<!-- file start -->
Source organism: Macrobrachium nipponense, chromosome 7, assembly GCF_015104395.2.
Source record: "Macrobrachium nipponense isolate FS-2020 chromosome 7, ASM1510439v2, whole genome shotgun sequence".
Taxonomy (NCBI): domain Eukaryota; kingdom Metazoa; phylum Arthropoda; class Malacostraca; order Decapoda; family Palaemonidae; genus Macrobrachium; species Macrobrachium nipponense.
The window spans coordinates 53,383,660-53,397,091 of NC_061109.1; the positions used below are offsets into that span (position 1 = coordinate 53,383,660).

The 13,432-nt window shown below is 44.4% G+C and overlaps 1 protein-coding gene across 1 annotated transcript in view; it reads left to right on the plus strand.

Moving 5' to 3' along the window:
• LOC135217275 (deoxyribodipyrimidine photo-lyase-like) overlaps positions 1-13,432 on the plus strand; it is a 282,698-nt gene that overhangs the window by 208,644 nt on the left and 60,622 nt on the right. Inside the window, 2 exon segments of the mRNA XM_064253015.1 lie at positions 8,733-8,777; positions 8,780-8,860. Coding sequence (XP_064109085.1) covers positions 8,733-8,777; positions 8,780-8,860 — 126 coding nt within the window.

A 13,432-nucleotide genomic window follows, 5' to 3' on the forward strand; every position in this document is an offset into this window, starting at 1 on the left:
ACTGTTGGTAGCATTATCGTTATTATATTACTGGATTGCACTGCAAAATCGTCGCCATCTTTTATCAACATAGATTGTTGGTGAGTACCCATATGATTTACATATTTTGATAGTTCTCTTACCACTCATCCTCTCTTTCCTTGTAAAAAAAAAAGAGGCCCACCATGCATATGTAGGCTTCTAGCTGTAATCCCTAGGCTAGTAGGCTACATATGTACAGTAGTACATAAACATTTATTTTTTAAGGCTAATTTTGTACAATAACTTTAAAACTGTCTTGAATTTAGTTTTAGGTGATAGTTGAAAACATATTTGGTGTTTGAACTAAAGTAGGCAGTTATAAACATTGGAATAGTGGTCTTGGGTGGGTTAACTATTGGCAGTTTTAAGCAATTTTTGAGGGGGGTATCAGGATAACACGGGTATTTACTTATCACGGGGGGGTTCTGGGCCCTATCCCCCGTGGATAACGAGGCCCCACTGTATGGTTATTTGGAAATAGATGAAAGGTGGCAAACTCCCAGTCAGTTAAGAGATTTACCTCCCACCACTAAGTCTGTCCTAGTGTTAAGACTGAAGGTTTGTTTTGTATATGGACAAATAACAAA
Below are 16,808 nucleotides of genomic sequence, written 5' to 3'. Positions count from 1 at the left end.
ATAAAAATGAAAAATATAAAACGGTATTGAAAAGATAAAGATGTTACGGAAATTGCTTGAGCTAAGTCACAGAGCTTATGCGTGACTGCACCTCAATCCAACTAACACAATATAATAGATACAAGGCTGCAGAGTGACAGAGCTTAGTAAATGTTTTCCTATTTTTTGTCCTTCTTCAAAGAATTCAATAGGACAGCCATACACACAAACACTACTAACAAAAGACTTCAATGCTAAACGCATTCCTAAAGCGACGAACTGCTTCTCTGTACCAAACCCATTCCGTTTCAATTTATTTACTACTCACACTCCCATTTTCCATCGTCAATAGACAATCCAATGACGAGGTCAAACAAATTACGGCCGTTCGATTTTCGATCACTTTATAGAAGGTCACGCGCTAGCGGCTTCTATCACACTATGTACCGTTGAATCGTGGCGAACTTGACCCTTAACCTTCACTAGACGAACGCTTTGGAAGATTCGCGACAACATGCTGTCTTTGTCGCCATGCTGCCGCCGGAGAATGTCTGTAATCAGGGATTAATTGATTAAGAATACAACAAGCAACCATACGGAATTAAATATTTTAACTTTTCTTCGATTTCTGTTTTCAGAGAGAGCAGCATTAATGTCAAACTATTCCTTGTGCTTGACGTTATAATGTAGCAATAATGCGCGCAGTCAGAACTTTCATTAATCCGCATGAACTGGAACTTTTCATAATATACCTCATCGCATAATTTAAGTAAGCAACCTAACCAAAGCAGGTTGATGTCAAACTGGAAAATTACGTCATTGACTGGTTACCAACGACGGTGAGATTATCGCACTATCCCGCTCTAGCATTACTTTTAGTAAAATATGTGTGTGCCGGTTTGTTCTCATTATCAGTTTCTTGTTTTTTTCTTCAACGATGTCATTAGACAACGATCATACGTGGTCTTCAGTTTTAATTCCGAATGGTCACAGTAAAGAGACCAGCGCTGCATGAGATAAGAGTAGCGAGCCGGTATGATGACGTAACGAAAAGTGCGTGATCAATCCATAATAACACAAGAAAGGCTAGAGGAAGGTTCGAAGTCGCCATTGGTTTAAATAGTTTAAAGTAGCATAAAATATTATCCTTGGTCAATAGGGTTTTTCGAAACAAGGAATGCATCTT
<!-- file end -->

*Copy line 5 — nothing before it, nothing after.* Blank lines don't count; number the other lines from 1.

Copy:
The 13,432-nt window shown below is 44.4% G+C and overlaps 1 protein-coding gene across 1 annotated transcript in view; it reads left to right on the plus strand.